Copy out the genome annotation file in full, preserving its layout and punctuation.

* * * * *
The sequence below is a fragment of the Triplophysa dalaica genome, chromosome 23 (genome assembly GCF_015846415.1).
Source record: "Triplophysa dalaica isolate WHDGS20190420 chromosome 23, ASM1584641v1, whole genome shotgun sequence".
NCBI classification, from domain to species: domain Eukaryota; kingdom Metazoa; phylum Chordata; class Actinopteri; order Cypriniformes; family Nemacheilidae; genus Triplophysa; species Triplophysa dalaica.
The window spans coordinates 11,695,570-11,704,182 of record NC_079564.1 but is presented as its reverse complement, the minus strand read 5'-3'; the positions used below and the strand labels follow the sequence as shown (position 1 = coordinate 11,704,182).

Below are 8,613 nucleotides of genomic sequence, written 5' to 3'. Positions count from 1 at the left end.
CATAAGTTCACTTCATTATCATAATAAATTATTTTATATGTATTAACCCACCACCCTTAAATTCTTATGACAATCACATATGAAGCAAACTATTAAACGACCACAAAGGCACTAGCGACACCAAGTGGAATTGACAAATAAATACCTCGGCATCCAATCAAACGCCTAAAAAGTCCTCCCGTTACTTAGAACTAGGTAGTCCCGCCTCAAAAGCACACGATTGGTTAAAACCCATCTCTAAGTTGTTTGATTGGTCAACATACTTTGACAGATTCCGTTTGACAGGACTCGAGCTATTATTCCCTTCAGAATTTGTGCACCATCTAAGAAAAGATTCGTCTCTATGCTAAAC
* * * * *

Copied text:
The sequence below is a fragment of the Triplophysa dalaica genome, chromosome 23 (genome assembly GCF_015846415.1).
Source record: "Triplophysa dalaica isolate WHDGS20190420 chromosome 23, ASM1584641v1, whole genome shotgun sequence".
NCBI classification, from domain to species: domain Eukaryota; kingdom Metazoa; phylum Chordata; class Actinopteri; order Cypriniformes; family Nemacheilidae; genus Triplophysa; species Triplophysa dalaica.
The window spans coordinates 11,695,570-11,704,182 of record NC_079564.1 but is presented as its reverse complement, the minus strand read 5'-3'; the positions used below and the strand labels follow the sequence as shown (position 1 = coordinate 11,704,182).

Below are 8,613 nucleotides of genomic sequence, written 5' to 3'. Positions count from 1 at the left end.
CATAAGTTCACTTCATTATCATAATAAATTATTTTATATGTATTAACCCACCACCCTTAAATTCTTATGACAATCACATATGAAGCAAACTATTAAACGACCACAAAGGCACTAGCGACACCAAGTGGAATTGACAAATAAATACCTCGGCATCCAATCAAACGCCTAAAAAGTCCTCCCGTTACTTAGAACTAGGTAGTCCCGCCTCAAAAGCACACGATTGGTTAAAACCCATCTCTAAGTTGTTTGATTGGTCAACATACTTTGACAGATTCCGTTTGACAGGACTCGAGCTATTATTCCCTTCAGAATTTGTGCACCATCTAAGAAAAGATTCGTCTCTATGCTAAAC